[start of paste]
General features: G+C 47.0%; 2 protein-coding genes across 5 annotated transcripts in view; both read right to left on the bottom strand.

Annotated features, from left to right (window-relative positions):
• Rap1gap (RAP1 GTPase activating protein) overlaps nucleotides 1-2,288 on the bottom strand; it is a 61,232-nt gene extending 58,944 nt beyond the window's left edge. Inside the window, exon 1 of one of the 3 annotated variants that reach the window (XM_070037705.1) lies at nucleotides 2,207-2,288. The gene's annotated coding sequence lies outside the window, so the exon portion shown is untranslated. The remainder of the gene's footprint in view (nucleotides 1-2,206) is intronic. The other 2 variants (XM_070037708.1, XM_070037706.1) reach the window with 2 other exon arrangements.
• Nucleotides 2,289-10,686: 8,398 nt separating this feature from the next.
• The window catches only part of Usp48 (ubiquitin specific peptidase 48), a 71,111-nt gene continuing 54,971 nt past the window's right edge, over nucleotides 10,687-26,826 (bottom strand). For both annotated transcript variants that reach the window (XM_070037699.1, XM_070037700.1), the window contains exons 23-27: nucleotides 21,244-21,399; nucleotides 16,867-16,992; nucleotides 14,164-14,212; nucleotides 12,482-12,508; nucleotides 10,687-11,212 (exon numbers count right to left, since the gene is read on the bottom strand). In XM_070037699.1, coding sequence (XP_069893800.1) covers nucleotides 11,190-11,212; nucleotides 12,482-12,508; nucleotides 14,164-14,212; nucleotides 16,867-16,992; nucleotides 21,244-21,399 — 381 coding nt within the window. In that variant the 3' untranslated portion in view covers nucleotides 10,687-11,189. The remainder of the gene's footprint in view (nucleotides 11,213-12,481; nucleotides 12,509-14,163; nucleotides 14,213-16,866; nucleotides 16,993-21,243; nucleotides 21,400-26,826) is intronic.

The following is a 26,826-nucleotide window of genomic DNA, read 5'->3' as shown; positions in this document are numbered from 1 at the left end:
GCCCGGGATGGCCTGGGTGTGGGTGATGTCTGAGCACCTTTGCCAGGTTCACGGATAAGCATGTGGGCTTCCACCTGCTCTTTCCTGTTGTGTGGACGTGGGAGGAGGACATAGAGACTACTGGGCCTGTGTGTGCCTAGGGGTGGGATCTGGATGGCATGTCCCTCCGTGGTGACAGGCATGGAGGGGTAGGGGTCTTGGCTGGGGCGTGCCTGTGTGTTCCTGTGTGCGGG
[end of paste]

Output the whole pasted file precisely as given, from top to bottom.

General features: G+C 47.0%; 2 protein-coding genes across 5 annotated transcripts in view; both read right to left on the bottom strand.

Annotated features, from left to right (window-relative positions):
• Rap1gap (RAP1 GTPase activating protein) overlaps nucleotides 1-2,288 on the bottom strand; it is a 61,232-nt gene extending 58,944 nt beyond the window's left edge. Inside the window, exon 1 of one of the 3 annotated variants that reach the window (XM_070037705.1) lies at nucleotides 2,207-2,288. The gene's annotated coding sequence lies outside the window, so the exon portion shown is untranslated. The remainder of the gene's footprint in view (nucleotides 1-2,206) is intronic. The other 2 variants (XM_070037708.1, XM_070037706.1) reach the window with 2 other exon arrangements.
• Nucleotides 2,289-10,686: 8,398 nt separating this feature from the next.
• The window catches only part of Usp48 (ubiquitin specific peptidase 48), a 71,111-nt gene continuing 54,971 nt past the window's right edge, over nucleotides 10,687-26,826 (bottom strand). For both annotated transcript variants that reach the window (XM_070037699.1, XM_070037700.1), the window contains exons 23-27: nucleotides 21,244-21,399; nucleotides 16,867-16,992; nucleotides 14,164-14,212; nucleotides 12,482-12,508; nucleotides 10,687-11,212 (exon numbers count right to left, since the gene is read on the bottom strand). In XM_070037699.1, coding sequence (XP_069893800.1) covers nucleotides 11,190-11,212; nucleotides 12,482-12,508; nucleotides 14,164-14,212; nucleotides 16,867-16,992; nucleotides 21,244-21,399 — 381 coding nt within the window. In that variant the 3' untranslated portion in view covers nucleotides 10,687-11,189. The remainder of the gene's footprint in view (nucleotides 11,213-12,481; nucleotides 12,509-14,163; nucleotides 14,213-16,866; nucleotides 16,993-21,243; nucleotides 21,400-26,826) is intronic.

The following is a 26,826-nucleotide window of genomic DNA, read 5'->3' as shown; positions in this document are numbered from 1 at the left end:
GCCCGGGATGGCCTGGGTGTGGGTGATGTCTGAGCACCTTTGCCAGGTTCACGGATAAGCATGTGGGCTTCCACCTGCTCTTTCCTGTTGTGTGGACGTGGGAGGAGGACATAGAGACTACTGGGCCTGTGTGTGCCTAGGGGTGGGATCTGGATGGCATGTCCCTCCGTGGTGACAGGCATGGAGGGGTAGGGGTCTTGGCTGGGGCGTGCCTGTGTGTTCCTGTGTGCGGG